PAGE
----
Probiotics for Composition-Health?
Building an Ecology of Memoir Writing and Blended Learning
Julie Daoud, Ph.D., Thomas More College, Department of English

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In a shift that marked a watershed moment in my teaching career, I decided to incorporate technology to advance the study of literature over the next several class meetings; the subject matter alone had impassioned student response but I was eager to identify a more effective conduit to engage students with systematic thinking about values. With this end in mind, I decided to phase in digital technologies including 1) interactive software such as the ecological footprint calculator and skype interface, 2) streaming video—featuring scenes from “Flow: For the Love of Water,” a documentary about the global water crisis 3) social media that offered students a way to connect with real world revolutionary awareness and change and 4) gaming such as the “Virtual Tour Grocery Store” that offers student consumers a way to better gage consumer CT. The student-returns on these digital media proved considerable.  What follows is an explanation of how I revised the curriculum to continue our study of the first of three course memoirs.

Phase I: Although most of my students had been asked to measure their ecological footprint by former high school teachers or coaches, I asked them to recalculate the measurement as college students with new consumption habits.  I had dual purposes for their recalibration.  I wanted them to take responsibility for their own individual toll (not their family’s toll) on the environment so that they might begin to internally audit their own use of resources.  I also hoped that their measurement would resonate with Beavan’s statistics about the effect that “disposable” plastic bags that find their way in to the oceans have on wildlife.  If nothing else, it seemed that all of the students were moved by Beavan’s account of the leatherback turtles that washed up dead on Jersey’s shores because of digestions blocked by plastic bag consumption.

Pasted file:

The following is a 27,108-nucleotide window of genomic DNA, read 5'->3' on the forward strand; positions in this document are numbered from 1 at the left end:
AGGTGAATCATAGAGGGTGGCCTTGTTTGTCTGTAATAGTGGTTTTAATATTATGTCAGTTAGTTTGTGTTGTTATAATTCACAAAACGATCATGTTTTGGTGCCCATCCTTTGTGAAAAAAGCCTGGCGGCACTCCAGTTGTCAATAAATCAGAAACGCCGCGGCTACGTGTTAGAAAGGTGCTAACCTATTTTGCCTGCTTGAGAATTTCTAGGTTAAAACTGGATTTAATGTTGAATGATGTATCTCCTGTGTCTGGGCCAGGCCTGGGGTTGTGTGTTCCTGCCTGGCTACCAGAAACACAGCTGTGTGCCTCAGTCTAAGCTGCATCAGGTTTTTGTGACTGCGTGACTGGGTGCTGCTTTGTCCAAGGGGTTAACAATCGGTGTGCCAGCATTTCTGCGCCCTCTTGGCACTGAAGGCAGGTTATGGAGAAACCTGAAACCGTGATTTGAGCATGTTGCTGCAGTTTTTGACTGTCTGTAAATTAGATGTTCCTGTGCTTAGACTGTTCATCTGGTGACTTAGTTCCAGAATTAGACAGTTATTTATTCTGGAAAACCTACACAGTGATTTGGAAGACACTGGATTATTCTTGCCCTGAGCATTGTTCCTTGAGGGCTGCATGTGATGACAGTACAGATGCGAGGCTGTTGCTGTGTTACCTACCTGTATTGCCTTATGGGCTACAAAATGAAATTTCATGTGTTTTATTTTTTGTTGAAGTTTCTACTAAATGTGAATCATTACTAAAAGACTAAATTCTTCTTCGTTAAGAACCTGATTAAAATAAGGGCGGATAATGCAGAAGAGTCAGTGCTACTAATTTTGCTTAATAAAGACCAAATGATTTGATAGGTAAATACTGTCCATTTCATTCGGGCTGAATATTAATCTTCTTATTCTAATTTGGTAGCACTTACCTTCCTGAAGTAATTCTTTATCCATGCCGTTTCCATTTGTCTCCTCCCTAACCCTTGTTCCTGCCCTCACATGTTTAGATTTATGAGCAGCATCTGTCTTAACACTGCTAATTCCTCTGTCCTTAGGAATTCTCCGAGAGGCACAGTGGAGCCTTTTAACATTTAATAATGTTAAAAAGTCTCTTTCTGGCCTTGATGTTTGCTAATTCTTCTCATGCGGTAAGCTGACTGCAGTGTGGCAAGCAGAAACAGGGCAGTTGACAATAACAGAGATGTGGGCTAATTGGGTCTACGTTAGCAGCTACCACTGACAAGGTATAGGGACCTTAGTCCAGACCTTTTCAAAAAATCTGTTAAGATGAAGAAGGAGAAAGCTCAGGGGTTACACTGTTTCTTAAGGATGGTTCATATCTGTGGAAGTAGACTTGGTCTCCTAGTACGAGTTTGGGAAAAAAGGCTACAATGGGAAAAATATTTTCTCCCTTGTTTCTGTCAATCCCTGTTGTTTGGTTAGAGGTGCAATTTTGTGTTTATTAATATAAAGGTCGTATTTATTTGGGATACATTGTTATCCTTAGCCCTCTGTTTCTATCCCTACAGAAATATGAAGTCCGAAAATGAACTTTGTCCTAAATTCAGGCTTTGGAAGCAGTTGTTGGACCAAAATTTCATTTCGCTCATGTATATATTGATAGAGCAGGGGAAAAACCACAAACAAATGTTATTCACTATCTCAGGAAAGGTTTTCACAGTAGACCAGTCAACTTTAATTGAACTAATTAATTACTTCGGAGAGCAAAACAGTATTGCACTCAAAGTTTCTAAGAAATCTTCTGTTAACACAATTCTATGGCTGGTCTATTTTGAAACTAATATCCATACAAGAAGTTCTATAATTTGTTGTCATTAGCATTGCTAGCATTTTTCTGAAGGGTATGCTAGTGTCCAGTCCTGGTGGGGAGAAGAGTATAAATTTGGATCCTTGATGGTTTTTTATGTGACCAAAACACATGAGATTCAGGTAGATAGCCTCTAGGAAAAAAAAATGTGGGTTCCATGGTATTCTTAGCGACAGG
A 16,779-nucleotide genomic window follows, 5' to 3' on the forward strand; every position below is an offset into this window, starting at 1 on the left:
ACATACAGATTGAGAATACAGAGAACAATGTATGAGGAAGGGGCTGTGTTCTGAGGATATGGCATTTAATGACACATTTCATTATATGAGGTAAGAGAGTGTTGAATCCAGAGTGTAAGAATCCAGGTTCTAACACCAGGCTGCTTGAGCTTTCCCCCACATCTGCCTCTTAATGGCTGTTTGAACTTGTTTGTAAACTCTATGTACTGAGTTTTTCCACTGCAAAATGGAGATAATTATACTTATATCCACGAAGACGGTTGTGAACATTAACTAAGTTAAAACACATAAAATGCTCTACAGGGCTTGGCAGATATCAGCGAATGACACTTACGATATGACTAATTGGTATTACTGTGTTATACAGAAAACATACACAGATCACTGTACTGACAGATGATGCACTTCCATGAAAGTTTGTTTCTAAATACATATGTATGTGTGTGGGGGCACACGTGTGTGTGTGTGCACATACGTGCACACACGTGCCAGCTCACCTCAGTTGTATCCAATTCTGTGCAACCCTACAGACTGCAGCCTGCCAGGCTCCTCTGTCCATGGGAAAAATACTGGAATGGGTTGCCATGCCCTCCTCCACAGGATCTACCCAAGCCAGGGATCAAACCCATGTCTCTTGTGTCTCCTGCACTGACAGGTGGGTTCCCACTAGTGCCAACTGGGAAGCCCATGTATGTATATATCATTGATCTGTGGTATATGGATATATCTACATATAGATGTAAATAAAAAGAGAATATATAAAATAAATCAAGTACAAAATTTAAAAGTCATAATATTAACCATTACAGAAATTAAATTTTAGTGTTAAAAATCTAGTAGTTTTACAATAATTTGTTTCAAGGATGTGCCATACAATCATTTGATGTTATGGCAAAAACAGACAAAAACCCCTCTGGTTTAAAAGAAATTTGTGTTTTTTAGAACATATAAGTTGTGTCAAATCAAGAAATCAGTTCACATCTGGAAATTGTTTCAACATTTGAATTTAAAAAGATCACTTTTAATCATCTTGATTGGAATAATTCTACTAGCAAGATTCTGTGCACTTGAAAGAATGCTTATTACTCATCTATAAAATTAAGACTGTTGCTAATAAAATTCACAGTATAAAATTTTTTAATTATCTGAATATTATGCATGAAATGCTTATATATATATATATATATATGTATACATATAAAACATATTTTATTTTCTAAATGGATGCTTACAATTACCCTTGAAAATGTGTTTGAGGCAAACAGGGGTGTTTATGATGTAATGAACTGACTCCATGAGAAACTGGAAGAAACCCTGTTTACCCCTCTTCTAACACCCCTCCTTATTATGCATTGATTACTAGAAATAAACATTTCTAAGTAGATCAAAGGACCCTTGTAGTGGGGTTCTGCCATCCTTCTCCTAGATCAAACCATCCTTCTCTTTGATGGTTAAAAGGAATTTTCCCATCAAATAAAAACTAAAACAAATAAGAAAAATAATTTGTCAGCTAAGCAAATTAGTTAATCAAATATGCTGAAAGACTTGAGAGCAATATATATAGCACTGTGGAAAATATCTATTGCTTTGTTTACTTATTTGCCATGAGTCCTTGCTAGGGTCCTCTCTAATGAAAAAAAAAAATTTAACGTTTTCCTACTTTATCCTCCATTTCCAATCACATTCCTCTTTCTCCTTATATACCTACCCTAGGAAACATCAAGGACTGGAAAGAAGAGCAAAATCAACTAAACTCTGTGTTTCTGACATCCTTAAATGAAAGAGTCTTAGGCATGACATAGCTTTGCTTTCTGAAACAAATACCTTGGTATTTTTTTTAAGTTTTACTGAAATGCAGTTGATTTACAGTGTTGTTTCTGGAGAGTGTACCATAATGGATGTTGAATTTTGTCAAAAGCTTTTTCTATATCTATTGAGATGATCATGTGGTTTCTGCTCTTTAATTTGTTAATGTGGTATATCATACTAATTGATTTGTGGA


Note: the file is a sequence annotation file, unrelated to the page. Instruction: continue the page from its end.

I asked students to calculate their ecological footprint by using software at  This site enabled students to calibrate resource-consumption through the creation of animated avatars.  The customized images reflected, for students, individual consumption levels. While we could have calibrated footprint measurements through a classroom questionnaire or workshop, the use of avatars allowed students to calculate ecological imprint with privacy and discretion.  As the site invited students to calibrate and reflect on routine habits and actions, it also offered ideas for concrete change suited to a student’s particular demographic.  For instance, links at the site invite college students to step-up efforts to reduce consumption on their campuses by recycling and reducing printing privileges.  Other links offer students information about participating in eco-awareness campaigns.  The site is free of the constraints of the traditional classroom in which students might resist disclosing their incriminating environmental choices or, on the other hand, might parrot environmental values in an effort to construct the “right” ethos.